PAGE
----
|Subject:||Re: Concerns about ROTC|
|Date:||Monday, May 02, 2005 10:08 PM|
|Cc:||Scott Stewart; Eric Chen; Michael Segal; Prof. Allan Silver|
I want to apologize for not replying to you sooner. I was away for the
weekend and so did not have the opportunity to respond right away.
To your first point, I just want to make clear that the 15 April hand out was not an attempt to defend DADT. We presented that along with a discussion on the origins of the DADT law. Many accusations have been thrown at the military and members of the military that it is an organization of bigots and homophobes, and that such people have no place on campus. These statements were not only astounding, but hurtful to many veterans and military family members. What we were attempting to establish with the handout was that the DADT law is not grounded in bigotry or homophobia, but in practical concerns of privacy. It is the opinion of most among the ROTC Advocates that the answer to these concerns, DADT, was a shoddily written, poorly enacted law that violated rights. Additionally, advances in the past decade insofar as privacy infrastructure and regulations are concerned, particularly with regards to women in the services, should further alleviate these concerns.
To your second point, Columbia does not have to send a message to the world that it is accepting discrimination. It certainly has the option of accepting ROTC "under protest," that is voicing under legal contract its disagreement with and opposition to current law. It can also, as other schools have done, establish contingency plans and financial protection for students who may be affected by current law, something it cannot currently do for students who must attend the program at other institutions. It is not the military's purpose or mission to discriminate. Neither is that the purpose of ROTC. Their purpose is to help ensure the viability of our Armed Forces by providing them with well educated leaders and citizen-soldiers. Accepting ROTC would not send a message that "we accept discrimination," but that "we strive develop leaders in all areas of society, including the military."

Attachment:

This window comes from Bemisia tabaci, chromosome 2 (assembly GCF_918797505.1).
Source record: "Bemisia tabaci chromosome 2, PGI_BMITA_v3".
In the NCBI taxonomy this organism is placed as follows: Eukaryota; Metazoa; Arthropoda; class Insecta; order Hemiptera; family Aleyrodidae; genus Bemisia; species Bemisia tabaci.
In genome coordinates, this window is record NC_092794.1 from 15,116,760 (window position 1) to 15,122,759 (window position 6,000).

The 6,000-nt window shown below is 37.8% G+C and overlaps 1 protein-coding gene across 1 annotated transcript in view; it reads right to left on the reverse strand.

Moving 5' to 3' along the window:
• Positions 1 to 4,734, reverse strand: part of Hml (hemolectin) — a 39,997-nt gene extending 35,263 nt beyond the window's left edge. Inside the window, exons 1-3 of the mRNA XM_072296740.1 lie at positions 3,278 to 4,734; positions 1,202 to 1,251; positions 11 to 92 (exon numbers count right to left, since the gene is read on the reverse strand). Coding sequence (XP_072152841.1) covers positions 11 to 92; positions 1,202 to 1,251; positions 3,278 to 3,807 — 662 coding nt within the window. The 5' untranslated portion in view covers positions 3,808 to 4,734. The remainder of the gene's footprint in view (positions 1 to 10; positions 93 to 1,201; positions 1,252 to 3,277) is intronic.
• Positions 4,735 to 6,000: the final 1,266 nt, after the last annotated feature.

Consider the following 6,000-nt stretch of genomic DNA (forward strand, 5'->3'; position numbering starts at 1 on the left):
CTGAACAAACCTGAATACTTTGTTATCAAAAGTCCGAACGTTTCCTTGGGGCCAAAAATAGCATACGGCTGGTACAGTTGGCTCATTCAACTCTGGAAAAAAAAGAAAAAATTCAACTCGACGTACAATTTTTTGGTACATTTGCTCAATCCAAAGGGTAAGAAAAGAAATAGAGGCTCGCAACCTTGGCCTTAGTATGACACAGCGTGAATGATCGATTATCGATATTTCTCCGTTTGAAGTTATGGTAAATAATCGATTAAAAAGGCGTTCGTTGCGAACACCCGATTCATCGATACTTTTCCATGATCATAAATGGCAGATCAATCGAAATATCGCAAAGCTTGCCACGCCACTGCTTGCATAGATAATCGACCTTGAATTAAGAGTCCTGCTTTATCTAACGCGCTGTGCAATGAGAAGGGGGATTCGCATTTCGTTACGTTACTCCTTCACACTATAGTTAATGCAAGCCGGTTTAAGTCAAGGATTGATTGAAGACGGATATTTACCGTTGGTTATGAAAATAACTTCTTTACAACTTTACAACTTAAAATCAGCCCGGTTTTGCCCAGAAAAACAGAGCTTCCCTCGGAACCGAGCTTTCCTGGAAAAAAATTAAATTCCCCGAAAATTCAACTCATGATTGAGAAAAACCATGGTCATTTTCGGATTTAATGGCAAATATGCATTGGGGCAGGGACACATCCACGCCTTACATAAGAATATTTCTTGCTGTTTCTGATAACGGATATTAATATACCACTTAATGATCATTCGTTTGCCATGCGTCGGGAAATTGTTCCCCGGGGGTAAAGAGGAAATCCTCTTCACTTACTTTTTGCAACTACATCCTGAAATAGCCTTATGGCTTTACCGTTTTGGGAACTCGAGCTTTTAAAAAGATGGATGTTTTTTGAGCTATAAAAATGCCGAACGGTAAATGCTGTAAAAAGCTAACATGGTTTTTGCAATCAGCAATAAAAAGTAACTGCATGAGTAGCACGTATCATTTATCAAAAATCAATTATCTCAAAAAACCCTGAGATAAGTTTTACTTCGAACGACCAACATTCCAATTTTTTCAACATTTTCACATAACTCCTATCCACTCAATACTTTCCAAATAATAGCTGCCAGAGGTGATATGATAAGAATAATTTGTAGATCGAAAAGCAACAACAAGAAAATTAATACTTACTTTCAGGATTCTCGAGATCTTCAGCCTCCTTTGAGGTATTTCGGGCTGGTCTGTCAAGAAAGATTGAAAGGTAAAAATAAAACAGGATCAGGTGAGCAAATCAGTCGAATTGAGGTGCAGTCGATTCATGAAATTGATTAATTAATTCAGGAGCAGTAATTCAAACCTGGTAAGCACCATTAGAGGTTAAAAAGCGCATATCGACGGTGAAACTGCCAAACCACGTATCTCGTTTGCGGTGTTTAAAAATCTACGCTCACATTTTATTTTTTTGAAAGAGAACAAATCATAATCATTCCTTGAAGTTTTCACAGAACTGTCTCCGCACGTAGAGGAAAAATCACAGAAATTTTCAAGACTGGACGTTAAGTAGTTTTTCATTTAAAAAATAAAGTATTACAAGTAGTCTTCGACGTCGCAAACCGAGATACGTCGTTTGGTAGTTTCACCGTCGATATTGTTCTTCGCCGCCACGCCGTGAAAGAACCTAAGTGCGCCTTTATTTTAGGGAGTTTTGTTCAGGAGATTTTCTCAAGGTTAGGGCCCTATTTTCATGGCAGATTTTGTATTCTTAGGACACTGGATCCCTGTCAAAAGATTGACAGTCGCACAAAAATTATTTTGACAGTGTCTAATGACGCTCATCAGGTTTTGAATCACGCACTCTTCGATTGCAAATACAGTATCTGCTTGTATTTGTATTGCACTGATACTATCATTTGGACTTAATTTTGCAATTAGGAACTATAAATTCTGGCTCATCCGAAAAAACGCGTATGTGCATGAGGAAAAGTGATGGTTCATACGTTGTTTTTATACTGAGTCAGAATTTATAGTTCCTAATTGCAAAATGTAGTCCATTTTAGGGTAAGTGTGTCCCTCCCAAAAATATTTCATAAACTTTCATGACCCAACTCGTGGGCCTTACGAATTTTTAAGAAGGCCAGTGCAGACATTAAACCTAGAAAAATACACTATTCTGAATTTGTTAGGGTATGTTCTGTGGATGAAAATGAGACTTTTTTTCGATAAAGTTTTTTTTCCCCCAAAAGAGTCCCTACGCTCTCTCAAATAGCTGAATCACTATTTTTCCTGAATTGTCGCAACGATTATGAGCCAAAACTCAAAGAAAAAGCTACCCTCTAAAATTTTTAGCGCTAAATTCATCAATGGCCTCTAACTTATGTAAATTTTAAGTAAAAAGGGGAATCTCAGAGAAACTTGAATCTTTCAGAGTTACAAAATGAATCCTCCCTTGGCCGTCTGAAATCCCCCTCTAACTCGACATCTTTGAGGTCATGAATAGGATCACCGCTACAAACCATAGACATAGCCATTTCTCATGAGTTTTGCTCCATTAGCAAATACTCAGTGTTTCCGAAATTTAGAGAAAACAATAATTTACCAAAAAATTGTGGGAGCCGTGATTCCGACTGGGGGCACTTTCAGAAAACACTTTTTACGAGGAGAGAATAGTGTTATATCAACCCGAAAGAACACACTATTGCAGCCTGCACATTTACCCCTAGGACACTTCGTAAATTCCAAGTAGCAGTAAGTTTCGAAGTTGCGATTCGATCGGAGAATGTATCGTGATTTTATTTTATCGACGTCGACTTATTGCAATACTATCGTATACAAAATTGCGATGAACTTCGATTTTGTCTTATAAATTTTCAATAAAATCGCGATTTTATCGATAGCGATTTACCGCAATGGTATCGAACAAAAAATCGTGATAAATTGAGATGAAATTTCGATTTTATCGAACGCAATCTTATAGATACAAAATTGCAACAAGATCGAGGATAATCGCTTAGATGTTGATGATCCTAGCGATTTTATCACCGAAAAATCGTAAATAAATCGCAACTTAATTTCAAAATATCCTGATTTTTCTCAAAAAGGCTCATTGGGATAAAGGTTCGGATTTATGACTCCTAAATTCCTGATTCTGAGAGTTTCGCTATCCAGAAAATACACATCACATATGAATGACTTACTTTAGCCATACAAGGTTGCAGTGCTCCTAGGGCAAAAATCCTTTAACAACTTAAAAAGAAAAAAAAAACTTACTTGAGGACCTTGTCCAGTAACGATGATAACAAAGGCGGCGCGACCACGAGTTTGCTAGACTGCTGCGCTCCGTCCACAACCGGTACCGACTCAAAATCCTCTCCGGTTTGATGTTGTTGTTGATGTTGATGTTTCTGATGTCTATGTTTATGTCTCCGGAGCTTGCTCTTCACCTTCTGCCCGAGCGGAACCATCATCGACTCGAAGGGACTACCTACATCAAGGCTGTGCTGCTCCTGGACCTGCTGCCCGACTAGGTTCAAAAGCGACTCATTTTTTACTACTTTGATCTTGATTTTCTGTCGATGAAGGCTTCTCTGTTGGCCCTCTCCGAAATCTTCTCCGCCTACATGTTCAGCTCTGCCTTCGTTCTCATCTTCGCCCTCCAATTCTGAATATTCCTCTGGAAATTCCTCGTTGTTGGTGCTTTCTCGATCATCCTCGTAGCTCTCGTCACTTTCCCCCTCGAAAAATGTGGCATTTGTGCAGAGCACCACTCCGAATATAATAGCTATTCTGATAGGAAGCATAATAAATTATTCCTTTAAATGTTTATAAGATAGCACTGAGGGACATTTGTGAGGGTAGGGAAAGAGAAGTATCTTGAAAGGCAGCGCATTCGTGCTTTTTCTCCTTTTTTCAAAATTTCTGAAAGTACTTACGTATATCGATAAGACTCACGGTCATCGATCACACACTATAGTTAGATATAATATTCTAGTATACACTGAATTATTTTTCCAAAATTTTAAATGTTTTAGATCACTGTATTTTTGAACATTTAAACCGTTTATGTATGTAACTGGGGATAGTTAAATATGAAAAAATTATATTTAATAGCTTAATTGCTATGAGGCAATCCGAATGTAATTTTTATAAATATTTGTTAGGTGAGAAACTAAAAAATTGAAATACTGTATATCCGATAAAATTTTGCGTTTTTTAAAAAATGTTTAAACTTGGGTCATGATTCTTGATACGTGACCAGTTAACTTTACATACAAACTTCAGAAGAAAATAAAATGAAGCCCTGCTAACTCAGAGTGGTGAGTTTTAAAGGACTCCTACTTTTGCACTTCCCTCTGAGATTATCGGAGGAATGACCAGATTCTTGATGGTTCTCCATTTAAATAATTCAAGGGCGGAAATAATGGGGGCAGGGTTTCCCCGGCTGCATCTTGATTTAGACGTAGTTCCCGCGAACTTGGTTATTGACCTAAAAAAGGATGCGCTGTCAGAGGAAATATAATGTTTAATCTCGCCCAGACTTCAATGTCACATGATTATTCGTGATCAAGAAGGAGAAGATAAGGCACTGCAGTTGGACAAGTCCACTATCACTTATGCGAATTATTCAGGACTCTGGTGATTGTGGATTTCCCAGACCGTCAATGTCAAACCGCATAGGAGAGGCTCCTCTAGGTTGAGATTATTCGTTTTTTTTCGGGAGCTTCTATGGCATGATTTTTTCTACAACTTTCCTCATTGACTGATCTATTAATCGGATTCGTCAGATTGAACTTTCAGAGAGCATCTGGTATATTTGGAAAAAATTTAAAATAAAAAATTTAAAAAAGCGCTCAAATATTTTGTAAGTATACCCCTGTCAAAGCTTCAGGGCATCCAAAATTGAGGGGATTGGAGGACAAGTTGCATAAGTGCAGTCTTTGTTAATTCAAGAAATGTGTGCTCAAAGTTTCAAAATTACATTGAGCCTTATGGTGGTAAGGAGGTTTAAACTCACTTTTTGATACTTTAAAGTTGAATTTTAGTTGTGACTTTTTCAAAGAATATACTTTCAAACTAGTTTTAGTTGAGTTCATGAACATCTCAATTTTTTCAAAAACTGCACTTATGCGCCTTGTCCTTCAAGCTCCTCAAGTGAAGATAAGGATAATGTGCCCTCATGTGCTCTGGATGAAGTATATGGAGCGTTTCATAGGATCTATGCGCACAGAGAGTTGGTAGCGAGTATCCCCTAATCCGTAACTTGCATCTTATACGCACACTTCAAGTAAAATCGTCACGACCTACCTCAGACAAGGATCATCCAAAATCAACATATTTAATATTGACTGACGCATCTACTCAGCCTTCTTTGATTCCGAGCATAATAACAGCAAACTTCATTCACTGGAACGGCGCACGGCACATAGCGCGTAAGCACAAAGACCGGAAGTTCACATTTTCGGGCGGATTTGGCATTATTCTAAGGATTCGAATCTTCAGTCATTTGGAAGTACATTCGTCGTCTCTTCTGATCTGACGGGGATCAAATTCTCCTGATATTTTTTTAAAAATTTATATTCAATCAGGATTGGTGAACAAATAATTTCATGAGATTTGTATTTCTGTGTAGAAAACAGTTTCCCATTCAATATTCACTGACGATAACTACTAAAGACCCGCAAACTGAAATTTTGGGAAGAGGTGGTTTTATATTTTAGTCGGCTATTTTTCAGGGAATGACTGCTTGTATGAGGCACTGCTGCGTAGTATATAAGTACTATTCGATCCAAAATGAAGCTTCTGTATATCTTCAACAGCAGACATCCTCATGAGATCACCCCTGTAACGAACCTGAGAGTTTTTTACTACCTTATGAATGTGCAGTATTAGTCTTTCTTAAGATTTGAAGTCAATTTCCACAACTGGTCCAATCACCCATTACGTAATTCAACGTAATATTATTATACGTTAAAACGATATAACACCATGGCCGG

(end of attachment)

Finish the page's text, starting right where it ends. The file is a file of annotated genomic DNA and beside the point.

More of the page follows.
Both the military as a whole, and ROTC as a part of that whole, are required to follow laws established by congress and executive orders signed by the President. This is not a matter of an employer discriminating on its own accord, but of a public service being required to follow laws put in place by elected leaders. Members of Advocates for ROTC have made attempts to influence Congress to change the law. Dr. Segal has made suggestions to members of Congress. I have spoken to Rep. Cox's staff on the issue twice, as well as members of the civilian leadership at the Pentagon. Last year during our tabling campaign, we provided post cards for students to fill out urging congress to change the law. All in all we collected nearly 120 cards, which Students United for America, an organization in support of ROTC, sent in two packets last April and May. So efforts have been made. But our primary focus has been returning ROTC to campus, which we see as benefiting students who wish to gain the leadership training that ROTC provides and serve as officers in the military. It is my personal view that just as Columbia provides pre-professional opportunities for medical school and law school, it should provide pre-professional opportunities for the military profession as well. And the most viable way to do that is through ROTC - the nation's premier leadership training program.
As for your suggestions of tying the return of ROTC with similar programs of national service, I think this is certainly an idea worth pursuing and something that should be discussed. I would encourage you to make that suggestion to others, and I shall research the possibilities for such a proposal. I know Teach for America is quite active on campus. Perhaps they or the peace corps or other such groups have scholarship or financial assistance programs that could be tied with ROTC's return. If you have any further information on this I would certainly welcome it.
Again thank you for taking the time to discuss this issue with us, and for being willing to hear our perspective as well.